- The Washington Times - Wednesday, October 26, 2011

One man’s sin is another man’s revenue base, at least when it comes to Uncle Sam’s tax coffers.

Federal and state governments annually rake in $96 billion in revenue fed by Americans’ appetites for easy money, nicotine and booze, according to an analysis by The Washington Times. Take away the taxman’s take on gambling, drinking and smoking, and many jurisdictions would be in serious financial straits.

All told, the gambling, tobacco and alcohol industries individually pay $24.9 billion, $44.3 billion and $27 billion, respectively, in annual state and federal taxes, a figure set to rise as cash-strapped government officials seek new money sources in a struggling economy, according to the most recently available data.

For example, Delaware receives $659 million of its total state revenue - almost 8 percent - from the gambling, tobacco and alcohol industries, ranking as one of the top 10 states dependent on so-called “sin taxes” in an analysis by the financial website 247WallSt.com. By June 30, the lottery alone contributed $287 million to the state’s general fund - an $11.5 million increase over the last fiscal year.

If Delaware gamblers all of a sudden refused to ante up, “we’d be having to replace a very significant piece of revenue,” said David Gregor, deputy secretary of finance at the Delaware Department of Finance.

Sins taxes breakdown graphic
Sins taxes breakdown graphic more >

“To claim that taxes have little impact on the industry is fundamentally flawed,” said David B. Sutton, a spokesman for Altria Group Inc., parent company for cigarette giant Philip Morris USA.

Sin taxes are applied to products or actions deemed socially undesirable, such as gambling, smoking, drinking and even consuming sugary drinks and fattening junk food. These extra fees play a big part in the amount of revenue generated by state and federal governments alike and are said to help close budget gaps as well as deter sinful behavior.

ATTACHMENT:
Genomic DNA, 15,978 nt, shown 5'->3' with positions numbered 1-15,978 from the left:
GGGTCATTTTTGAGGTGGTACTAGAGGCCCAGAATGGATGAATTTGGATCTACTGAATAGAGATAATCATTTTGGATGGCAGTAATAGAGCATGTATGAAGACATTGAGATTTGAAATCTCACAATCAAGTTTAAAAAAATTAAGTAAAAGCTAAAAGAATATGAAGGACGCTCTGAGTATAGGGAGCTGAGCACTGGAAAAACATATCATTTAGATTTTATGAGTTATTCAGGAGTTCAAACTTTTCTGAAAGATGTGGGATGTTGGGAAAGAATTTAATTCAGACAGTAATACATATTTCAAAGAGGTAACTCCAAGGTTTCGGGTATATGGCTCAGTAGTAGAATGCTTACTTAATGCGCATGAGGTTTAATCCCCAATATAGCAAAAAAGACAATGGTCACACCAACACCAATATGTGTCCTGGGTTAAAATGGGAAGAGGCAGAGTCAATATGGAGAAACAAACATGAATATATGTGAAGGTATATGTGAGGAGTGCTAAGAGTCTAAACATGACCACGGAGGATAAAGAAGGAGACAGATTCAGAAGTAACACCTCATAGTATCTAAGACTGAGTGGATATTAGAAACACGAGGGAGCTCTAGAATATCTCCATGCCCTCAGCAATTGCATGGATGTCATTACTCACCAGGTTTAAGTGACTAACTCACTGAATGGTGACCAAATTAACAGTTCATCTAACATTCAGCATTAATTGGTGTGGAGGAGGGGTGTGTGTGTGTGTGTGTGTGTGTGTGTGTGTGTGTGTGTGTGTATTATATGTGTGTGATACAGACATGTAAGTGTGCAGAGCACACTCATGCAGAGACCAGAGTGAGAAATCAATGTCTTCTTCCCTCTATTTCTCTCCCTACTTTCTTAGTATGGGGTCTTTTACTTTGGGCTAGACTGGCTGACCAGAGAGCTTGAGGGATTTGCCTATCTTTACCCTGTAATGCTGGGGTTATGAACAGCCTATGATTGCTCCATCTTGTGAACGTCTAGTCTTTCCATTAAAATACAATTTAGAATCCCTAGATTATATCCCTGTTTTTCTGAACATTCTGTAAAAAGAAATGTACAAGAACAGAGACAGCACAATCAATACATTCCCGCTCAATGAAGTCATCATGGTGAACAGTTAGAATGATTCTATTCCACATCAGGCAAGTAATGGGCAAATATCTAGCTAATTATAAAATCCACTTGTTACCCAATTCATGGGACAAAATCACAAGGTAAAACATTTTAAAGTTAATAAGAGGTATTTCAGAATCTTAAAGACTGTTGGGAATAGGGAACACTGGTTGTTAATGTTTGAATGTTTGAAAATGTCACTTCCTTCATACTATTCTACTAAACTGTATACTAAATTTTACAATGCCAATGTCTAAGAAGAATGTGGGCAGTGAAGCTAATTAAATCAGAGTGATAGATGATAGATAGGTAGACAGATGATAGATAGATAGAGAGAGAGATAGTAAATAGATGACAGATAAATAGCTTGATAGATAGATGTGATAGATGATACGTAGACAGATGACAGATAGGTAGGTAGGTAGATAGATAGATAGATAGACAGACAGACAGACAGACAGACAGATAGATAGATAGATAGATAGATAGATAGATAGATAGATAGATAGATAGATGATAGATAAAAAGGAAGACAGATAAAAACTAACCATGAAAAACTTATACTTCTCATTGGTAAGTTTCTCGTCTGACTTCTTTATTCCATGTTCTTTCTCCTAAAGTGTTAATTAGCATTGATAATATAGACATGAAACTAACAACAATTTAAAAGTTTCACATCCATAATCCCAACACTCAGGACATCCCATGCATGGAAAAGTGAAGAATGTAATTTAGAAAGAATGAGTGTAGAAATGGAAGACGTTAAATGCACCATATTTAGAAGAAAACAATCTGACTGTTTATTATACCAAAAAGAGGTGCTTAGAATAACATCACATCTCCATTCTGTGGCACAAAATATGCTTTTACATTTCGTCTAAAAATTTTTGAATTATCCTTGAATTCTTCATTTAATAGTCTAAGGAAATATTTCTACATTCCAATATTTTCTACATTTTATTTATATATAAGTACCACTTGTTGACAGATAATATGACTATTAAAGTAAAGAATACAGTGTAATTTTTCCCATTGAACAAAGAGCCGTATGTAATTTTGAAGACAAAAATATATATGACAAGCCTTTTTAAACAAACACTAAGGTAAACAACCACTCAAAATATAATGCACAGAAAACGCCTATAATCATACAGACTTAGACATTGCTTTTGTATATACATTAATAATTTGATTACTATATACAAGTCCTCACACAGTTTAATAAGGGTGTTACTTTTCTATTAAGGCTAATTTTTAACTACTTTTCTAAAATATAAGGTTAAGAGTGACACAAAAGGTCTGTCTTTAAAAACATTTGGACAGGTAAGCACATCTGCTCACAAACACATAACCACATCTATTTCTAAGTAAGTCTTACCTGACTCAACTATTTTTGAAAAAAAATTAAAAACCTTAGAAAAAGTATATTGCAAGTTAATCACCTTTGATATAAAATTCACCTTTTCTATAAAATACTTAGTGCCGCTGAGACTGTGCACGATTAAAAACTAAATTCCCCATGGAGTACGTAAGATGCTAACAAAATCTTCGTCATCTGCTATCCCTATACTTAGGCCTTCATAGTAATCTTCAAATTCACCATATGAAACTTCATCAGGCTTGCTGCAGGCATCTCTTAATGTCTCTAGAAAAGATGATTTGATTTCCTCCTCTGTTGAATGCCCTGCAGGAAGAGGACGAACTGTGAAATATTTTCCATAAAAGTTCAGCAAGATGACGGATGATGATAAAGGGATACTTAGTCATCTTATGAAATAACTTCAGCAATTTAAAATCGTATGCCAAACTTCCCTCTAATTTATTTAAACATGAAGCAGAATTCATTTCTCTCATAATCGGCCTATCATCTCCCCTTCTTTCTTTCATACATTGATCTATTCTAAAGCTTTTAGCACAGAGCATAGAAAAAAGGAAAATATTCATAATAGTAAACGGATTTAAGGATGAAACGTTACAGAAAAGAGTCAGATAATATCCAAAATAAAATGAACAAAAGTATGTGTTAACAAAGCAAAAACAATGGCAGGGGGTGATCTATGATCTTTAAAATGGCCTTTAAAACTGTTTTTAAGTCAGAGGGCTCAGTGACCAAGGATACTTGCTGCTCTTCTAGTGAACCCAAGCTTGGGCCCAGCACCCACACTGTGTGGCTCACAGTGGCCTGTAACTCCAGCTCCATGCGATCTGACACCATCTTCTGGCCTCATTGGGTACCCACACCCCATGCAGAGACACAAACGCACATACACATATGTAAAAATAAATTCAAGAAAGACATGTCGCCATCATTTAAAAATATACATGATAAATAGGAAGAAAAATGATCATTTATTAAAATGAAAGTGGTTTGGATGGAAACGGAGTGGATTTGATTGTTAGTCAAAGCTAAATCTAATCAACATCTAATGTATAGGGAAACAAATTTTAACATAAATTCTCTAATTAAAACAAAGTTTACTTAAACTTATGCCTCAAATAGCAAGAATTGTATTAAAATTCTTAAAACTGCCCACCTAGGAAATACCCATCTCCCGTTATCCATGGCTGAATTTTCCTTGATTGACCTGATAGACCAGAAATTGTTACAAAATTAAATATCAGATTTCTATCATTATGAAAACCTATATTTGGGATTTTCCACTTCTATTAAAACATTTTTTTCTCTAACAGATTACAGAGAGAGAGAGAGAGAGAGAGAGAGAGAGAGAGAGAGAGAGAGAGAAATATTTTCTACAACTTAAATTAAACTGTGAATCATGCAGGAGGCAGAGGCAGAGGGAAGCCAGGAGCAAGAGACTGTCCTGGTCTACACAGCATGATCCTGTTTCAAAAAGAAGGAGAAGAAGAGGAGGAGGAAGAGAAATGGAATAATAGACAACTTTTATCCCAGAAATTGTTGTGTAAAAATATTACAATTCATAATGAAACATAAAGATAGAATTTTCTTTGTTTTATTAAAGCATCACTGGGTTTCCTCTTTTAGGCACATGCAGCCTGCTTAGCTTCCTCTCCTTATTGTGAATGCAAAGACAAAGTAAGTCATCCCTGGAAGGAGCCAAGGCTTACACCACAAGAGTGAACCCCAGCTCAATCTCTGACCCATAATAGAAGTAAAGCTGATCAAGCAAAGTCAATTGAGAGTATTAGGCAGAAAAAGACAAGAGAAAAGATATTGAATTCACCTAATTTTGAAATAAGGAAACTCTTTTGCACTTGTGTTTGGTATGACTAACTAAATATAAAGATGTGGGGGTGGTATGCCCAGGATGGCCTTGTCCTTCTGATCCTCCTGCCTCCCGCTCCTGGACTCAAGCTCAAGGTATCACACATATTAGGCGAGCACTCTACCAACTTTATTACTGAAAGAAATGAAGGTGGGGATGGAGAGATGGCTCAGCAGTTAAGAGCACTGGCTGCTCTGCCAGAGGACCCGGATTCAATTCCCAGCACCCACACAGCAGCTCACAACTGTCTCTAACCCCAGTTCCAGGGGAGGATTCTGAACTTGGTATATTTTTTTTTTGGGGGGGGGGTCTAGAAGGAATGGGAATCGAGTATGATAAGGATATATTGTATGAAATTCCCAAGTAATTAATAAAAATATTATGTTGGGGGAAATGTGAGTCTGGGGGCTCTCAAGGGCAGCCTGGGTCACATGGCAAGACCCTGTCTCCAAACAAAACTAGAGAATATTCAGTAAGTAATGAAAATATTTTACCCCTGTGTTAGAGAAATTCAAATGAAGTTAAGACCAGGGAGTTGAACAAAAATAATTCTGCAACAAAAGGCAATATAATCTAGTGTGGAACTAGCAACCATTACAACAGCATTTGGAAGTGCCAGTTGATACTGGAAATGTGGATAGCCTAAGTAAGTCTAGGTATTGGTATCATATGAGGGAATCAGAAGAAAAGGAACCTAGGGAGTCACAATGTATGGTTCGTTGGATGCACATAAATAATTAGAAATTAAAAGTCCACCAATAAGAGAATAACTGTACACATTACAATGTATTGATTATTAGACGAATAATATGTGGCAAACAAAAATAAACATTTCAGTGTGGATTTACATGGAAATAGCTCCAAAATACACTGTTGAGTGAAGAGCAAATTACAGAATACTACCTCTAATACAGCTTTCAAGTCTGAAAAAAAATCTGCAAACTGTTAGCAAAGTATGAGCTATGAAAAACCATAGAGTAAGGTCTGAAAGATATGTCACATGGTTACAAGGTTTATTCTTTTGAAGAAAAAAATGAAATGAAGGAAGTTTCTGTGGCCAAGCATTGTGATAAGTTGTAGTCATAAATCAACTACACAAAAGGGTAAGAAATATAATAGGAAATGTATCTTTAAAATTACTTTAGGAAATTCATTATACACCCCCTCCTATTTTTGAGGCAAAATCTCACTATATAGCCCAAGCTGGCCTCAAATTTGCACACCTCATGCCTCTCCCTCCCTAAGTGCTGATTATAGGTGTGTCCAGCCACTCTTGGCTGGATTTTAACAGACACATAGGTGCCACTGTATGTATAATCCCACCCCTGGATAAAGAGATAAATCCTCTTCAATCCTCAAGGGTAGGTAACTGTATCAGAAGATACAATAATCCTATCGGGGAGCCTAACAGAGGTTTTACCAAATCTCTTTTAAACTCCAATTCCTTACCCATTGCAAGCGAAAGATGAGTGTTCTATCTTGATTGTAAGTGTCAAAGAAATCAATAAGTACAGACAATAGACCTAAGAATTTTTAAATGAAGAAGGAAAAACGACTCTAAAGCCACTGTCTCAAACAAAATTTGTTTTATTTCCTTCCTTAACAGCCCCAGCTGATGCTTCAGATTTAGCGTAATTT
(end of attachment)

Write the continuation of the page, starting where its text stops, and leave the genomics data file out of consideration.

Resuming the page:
But Tim Haab, a professor of developmental economics at Ohio State University, noted in a recent analysis that tax collectors are exploiting the fact that smokers, drinkers and gamblers tend not to cut back on their vices, even with higher taxes.

“That’s right; so-called sin taxes don’t reduce the sin, they raise the revenue,” he noted.

The original purpose for many was to discourage unhealthy habits and addictions, but often it’s the governments that impose them that become addicted. And often the sin taxes wind up effectively being imposed on lower-income consumers.

Low-income Americans “will lug the load of any sin tax,” Katrina Trinko wrote in a recent op-ed column in USA Today. “Unlike income taxes, which exempt the poorest and have lower rates for those making less, there’s nothing progressive about sin taxes.”

Still, she noted, “politicians have rushed to raise these new levies as if they’re the policy equivalent of rescuing kittens.”

States are getting increasingly creative in finding new sins to tax, too: New York officials have battled all the way to the state Supreme Court in Albany to defend their right to impose state sales taxes on clubs that employ lap dancers, rejecting a lawsuit by the owner of an adult “juice bar” that the club is exempt from such taxes because its dancers are artists engaged in tax-exempt choreographed performances.

Some defend the sin taxes as the only way to finance the government programs designed to reduce the sin. Smoking-cessation programs, for example, often rely heavily on the taxes paid by smokers each time they light up.

Laurent Huber, executive director of the Action on Smoking and Health, said at a United Nations health summit last month that taxing tobacco products would be good for both the economy and public health. He cited a report that said “price and tax measures are an effective and important means of reducing tobacco consumption.”

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